Relative importance of biotic factors (i.e., predation) in shaping community structure at high-latitude marine habitats is likely underestimated due to lack of relevant research. Size-selective predation on dominant species can strongly affect the demography of the prey resulting in indirect community-wide effects. Moon snails (Naticidae: Gastropoda) drill shells of other mollusks, and their feeding habits are thus comparatively easy to trace. Here we test the predation of the Iceland moon snail Amauropsis islandica, preying upon the Baltic tellin Limecola balthica, for size-selectivity in the high-latitude White Sea, combining caging experiments and a 17-years’ survey. The results from both data sources confirm that drilled valves of Limecola are generally larger than living clams. Sizes of the drillholes on the Limecola shells in the sediments evidence that with increasing predator size its’ size-selectivity shifts towards bigger prey, and larger range of sizes becomes available for consumption (0.5–7 mm range for the 2.5 mm Amauropsis and 4–20 mm for the 22.5 mm Amauropsis). In the caging experiment, larger Limecola (>8 mm length) are more likely consumed by larger predators (12.1–14.8 mm in height) than by smaller ones (7.1–8.6 mm in height). Size-selective predation by Amauropsis could shape Limecola population as evidenced by the size variation of potentially edible Limecola clams in samples with different density and size of Amauropsis. Since the large Limecola clams may have different ecological functions than small ones, Amauropsis could indirectly influence the intertidal community structure. © 2019, Springer-Verlag GmbH Germany, part of Springer Nature.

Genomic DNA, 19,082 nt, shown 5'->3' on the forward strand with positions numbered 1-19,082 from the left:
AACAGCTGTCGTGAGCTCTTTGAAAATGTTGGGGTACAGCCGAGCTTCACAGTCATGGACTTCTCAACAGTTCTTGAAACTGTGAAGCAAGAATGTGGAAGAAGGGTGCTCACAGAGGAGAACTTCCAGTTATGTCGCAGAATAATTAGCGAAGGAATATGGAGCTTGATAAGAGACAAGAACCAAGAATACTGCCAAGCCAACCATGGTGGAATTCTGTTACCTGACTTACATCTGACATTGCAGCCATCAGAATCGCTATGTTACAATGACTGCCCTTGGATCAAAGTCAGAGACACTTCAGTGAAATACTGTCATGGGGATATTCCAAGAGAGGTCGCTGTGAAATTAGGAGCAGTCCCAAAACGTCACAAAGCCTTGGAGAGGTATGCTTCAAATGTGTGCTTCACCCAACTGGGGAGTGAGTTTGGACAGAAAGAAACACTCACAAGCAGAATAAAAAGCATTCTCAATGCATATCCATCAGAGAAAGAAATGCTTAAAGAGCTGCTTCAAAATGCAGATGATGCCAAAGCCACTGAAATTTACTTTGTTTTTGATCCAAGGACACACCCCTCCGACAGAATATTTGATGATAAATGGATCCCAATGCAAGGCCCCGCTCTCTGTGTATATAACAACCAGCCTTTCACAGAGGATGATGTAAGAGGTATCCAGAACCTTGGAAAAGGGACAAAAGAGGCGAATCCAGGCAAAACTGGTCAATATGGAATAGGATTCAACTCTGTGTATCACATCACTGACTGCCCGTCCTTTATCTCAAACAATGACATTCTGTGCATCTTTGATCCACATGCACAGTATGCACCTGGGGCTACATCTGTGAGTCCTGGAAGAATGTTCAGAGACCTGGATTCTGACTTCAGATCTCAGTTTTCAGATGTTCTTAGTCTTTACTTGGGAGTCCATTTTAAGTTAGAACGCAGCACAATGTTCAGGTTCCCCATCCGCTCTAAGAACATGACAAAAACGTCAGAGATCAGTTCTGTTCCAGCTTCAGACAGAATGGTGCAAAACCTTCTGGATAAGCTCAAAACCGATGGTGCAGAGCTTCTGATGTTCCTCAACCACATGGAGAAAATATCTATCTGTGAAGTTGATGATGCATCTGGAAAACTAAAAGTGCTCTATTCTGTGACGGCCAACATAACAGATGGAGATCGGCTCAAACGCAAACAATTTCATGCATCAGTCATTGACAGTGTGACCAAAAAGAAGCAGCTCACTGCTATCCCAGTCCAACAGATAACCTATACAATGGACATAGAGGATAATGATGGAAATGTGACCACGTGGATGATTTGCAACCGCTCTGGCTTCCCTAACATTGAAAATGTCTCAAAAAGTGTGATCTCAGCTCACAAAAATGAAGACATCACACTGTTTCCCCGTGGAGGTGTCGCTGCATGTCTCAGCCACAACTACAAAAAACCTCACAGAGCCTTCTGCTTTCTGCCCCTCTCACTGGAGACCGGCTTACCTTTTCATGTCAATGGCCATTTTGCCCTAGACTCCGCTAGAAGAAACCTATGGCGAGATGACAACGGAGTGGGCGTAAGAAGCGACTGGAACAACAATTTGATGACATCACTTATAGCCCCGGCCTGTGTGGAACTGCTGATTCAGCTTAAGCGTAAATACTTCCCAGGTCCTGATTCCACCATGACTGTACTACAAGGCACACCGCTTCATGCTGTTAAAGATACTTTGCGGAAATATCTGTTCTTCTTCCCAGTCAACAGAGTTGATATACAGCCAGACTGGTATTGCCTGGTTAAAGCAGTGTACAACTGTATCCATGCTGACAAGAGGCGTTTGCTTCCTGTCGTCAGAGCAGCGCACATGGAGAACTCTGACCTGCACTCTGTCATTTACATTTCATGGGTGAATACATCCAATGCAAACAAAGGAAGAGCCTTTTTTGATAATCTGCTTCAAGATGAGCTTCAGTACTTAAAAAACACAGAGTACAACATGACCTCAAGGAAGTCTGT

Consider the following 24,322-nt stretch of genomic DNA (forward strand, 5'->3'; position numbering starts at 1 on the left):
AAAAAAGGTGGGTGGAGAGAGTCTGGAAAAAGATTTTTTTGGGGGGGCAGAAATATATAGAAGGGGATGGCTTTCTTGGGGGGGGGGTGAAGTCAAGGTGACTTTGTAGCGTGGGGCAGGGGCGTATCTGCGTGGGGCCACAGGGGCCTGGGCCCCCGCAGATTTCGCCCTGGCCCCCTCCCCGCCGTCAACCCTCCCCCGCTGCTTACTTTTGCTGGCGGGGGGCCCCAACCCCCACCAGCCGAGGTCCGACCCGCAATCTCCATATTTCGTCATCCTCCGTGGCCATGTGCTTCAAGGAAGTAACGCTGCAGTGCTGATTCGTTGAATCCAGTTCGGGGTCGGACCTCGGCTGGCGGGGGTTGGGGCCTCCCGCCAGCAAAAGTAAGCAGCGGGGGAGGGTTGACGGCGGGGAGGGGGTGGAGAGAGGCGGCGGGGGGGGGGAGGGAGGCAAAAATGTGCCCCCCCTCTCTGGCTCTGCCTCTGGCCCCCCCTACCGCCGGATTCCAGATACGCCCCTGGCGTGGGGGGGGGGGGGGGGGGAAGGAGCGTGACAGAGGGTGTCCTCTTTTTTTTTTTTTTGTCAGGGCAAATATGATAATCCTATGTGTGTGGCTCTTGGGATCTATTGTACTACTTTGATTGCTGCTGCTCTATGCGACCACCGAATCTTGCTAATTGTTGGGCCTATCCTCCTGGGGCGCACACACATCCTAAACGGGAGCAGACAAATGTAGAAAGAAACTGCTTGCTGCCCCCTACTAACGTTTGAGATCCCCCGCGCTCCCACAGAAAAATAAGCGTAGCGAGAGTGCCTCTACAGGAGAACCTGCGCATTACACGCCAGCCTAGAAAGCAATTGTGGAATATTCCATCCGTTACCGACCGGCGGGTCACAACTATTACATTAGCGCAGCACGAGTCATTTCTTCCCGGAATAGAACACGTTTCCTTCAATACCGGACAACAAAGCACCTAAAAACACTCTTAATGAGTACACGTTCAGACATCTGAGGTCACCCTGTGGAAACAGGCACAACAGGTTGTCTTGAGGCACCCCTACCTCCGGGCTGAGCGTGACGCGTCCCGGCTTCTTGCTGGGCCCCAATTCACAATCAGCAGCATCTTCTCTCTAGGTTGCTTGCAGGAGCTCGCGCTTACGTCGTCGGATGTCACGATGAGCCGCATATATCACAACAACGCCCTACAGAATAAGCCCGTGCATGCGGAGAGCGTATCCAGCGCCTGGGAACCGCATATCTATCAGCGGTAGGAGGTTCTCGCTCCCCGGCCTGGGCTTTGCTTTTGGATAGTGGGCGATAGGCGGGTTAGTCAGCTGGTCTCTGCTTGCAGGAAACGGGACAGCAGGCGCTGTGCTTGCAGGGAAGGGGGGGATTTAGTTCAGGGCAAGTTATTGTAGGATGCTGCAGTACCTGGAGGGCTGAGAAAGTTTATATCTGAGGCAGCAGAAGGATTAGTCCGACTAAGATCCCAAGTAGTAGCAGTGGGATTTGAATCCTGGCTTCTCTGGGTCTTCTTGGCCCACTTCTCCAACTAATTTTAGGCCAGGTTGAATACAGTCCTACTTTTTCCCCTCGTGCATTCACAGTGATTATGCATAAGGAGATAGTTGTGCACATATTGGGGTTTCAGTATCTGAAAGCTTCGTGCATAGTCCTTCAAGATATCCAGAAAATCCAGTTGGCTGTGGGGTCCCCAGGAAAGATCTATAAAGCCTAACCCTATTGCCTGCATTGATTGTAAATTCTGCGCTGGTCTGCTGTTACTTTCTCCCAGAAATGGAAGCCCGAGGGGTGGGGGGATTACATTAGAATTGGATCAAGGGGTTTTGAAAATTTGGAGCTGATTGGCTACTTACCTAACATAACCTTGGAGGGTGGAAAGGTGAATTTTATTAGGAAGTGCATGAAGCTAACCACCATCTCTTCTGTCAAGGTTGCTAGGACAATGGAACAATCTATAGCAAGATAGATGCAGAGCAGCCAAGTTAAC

Предметные области Scopus
- Земледелие и биологические науки (все)